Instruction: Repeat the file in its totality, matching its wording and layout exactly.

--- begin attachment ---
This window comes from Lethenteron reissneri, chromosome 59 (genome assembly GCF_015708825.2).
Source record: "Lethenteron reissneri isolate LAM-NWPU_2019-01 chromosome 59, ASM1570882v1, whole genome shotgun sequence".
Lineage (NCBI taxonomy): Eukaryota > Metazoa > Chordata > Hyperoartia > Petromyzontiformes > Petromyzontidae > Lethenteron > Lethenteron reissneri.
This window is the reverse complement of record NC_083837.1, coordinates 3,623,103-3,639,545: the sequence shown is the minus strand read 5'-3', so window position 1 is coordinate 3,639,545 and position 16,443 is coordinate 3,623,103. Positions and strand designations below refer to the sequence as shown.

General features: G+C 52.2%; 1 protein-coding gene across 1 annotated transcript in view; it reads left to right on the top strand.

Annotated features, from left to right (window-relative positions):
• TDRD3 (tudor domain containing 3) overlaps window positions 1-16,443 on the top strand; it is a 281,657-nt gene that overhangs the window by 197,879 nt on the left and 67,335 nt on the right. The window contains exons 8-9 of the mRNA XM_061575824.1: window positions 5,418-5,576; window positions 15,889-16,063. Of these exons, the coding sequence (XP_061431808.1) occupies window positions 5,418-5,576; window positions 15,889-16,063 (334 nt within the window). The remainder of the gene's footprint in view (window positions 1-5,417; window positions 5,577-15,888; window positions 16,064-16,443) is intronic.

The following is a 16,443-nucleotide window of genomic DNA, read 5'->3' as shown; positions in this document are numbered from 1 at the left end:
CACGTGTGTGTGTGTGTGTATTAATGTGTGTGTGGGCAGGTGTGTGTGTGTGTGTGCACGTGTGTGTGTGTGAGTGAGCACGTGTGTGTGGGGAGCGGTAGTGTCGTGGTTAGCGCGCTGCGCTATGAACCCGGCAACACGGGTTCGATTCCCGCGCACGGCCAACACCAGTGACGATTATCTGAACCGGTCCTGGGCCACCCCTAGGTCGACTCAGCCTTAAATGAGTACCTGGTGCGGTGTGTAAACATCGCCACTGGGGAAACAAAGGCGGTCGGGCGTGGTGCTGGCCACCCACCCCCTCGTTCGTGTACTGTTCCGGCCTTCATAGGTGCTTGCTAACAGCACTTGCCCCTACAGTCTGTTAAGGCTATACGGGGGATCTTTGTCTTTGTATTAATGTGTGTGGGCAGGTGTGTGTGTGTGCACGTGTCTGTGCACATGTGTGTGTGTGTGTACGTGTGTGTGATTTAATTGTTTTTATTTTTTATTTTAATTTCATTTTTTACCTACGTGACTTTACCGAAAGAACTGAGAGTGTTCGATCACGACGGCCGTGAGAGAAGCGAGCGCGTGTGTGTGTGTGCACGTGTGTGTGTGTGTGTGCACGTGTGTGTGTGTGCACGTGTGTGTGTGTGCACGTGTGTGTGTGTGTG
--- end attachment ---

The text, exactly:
This window comes from Lethenteron reissneri, chromosome 59 (genome assembly GCF_015708825.2).
Source record: "Lethenteron reissneri isolate LAM-NWPU_2019-01 chromosome 59, ASM1570882v1, whole genome shotgun sequence".
Lineage (NCBI taxonomy): Eukaryota > Metazoa > Chordata > Hyperoartia > Petromyzontiformes > Petromyzontidae > Lethenteron > Lethenteron reissneri.
This window is the reverse complement of record NC_083837.1, coordinates 3,623,103-3,639,545: the sequence shown is the minus strand read 5'-3', so window position 1 is coordinate 3,639,545 and position 16,443 is coordinate 3,623,103. Positions and strand designations below refer to the sequence as shown.

General features: G+C 52.2%; 1 protein-coding gene across 1 annotated transcript in view; it reads left to right on the top strand.

Annotated features, from left to right (window-relative positions):
• TDRD3 (tudor domain containing 3) overlaps window positions 1-16,443 on the top strand; it is a 281,657-nt gene that overhangs the window by 197,879 nt on the left and 67,335 nt on the right. The window contains exons 8-9 of the mRNA XM_061575824.1: window positions 5,418-5,576; window positions 15,889-16,063. Of these exons, the coding sequence (XP_061431808.1) occupies window positions 5,418-5,576; window positions 15,889-16,063 (334 nt within the window). The remainder of the gene's footprint in view (window positions 1-5,417; window positions 5,577-15,888; window positions 16,064-16,443) is intronic.

The following is a 16,443-nucleotide window of genomic DNA, read 5'->3' as shown; positions in this document are numbered from 1 at the left end:
CACGTGTGTGTGTGTGTGTATTAATGTGTGTGTGGGCAGGTGTGTGTGTGTGTGTGCACGTGTGTGTGTGTGAGTGAGCACGTGTGTGTGGGGAGCGGTAGTGTCGTGGTTAGCGCGCTGCGCTATGAACCCGGCAACACGGGTTCGATTCCCGCGCACGGCCAACACCAGTGACGATTATCTGAACCGGTCCTGGGCCACCCCTAGGTCGACTCAGCCTTAAATGAGTACCTGGTGCGGTGTGTAAACATCGCCACTGGGGAAACAAAGGCGGTCGGGCGTGGTGCTGGCCACCCACCCCCTCGTTCGTGTACTGTTCCGGCCTTCATAGGTGCTTGCTAACAGCACTTGCCCCTACAGTCTGTTAAGGCTATACGGGGGATCTTTGTCTTTGTATTAATGTGTGTGGGCAGGTGTGTGTGTGTGCACGTGTCTGTGCACATGTGTGTGTGTGTGTACGTGTGTGTGATTTAATTGTTTTTATTTTTTATTTTAATTTCATTTTTTACCTACGTGACTTTACCGAAAGAACTGAGAGTGTTCGATCACGACGGCCGTGAGAGAAGCGAGCGCGTGTGTGTGTGTGCACGTGTGTGTGTGTGTGTGCACGTGTGTGTGTGTGCACGTGTGTGTGTGTGCACGTGTGTGTGTGTGTG